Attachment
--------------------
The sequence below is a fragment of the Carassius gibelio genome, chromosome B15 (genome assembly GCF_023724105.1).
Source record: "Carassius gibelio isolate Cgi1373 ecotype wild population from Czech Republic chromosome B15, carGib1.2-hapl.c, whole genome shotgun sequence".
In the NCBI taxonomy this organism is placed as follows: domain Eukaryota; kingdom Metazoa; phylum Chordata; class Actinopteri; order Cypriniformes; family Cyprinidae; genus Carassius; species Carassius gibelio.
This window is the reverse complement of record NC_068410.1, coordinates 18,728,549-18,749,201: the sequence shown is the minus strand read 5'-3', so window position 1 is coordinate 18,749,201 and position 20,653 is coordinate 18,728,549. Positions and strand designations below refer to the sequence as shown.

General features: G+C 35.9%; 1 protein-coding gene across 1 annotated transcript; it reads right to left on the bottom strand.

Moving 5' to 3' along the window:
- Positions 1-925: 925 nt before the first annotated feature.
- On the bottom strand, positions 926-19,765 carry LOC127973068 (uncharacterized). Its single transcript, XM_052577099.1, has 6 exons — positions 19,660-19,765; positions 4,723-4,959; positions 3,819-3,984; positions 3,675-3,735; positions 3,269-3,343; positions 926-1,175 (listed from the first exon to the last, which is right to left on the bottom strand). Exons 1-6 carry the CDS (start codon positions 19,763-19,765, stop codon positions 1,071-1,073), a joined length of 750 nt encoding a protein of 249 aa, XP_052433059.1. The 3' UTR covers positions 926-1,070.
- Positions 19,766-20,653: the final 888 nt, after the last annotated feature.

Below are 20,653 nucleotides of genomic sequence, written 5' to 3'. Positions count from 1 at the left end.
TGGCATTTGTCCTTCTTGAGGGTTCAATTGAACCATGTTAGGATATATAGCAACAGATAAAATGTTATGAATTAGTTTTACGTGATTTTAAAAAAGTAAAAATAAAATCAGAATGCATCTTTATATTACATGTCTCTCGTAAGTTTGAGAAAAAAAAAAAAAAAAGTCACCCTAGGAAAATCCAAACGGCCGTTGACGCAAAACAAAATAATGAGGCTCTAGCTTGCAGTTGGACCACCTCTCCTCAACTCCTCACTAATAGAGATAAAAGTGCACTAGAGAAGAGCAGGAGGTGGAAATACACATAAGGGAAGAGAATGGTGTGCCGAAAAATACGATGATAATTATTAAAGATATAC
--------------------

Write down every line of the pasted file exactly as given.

The sequence below is a fragment of the Carassius gibelio genome, chromosome B15 (genome assembly GCF_023724105.1).
Source record: "Carassius gibelio isolate Cgi1373 ecotype wild population from Czech Republic chromosome B15, carGib1.2-hapl.c, whole genome shotgun sequence".
In the NCBI taxonomy this organism is placed as follows: domain Eukaryota; kingdom Metazoa; phylum Chordata; class Actinopteri; order Cypriniformes; family Cyprinidae; genus Carassius; species Carassius gibelio.
This window is the reverse complement of record NC_068410.1, coordinates 18,728,549-18,749,201: the sequence shown is the minus strand read 5'-3', so window position 1 is coordinate 18,749,201 and position 20,653 is coordinate 18,728,549. Positions and strand designations below refer to the sequence as shown.

General features: G+C 35.9%; 1 protein-coding gene across 1 annotated transcript; it reads right to left on the bottom strand.

Moving 5' to 3' along the window:
- Positions 1-925: 925 nt before the first annotated feature.
- On the bottom strand, positions 926-19,765 carry LOC127973068 (uncharacterized). Its single transcript, XM_052577099.1, has 6 exons — positions 19,660-19,765; positions 4,723-4,959; positions 3,819-3,984; positions 3,675-3,735; positions 3,269-3,343; positions 926-1,175 (listed from the first exon to the last, which is right to left on the bottom strand). Exons 1-6 carry the CDS (start codon positions 19,763-19,765, stop codon positions 1,071-1,073), a joined length of 750 nt encoding a protein of 249 aa, XP_052433059.1. The 3' UTR covers positions 926-1,070.
- Positions 19,766-20,653: the final 888 nt, after the last annotated feature.

Below are 20,653 nucleotides of genomic sequence, written 5' to 3'. Positions count from 1 at the left end.
TGGCATTTGTCCTTCTTGAGGGTTCAATTGAACCATGTTAGGATATATAGCAACAGATAAAATGTTATGAATTAGTTTTACGTGATTTTAAAAAAGTAAAAATAAAATCAGAATGCATCTTTATATTACATGTCTCTCGTAAGTTTGAGAAAAAAAAAAAAAAAAGTCACCCTAGGAAAATCCAAACGGCCGTTGACGCAAAACAAAATAATGAGGCTCTAGCTTGCAGTTGGACCACCTCTCCTCAACTCCTCACTAATAGAGATAAAAGTGCACTAGAGAAGAGCAGGAGGTGGAAATACACATAAGGGAAGAGAATGGTGTGCCGAAAAATACGATGATAATTATTAAAGATATAC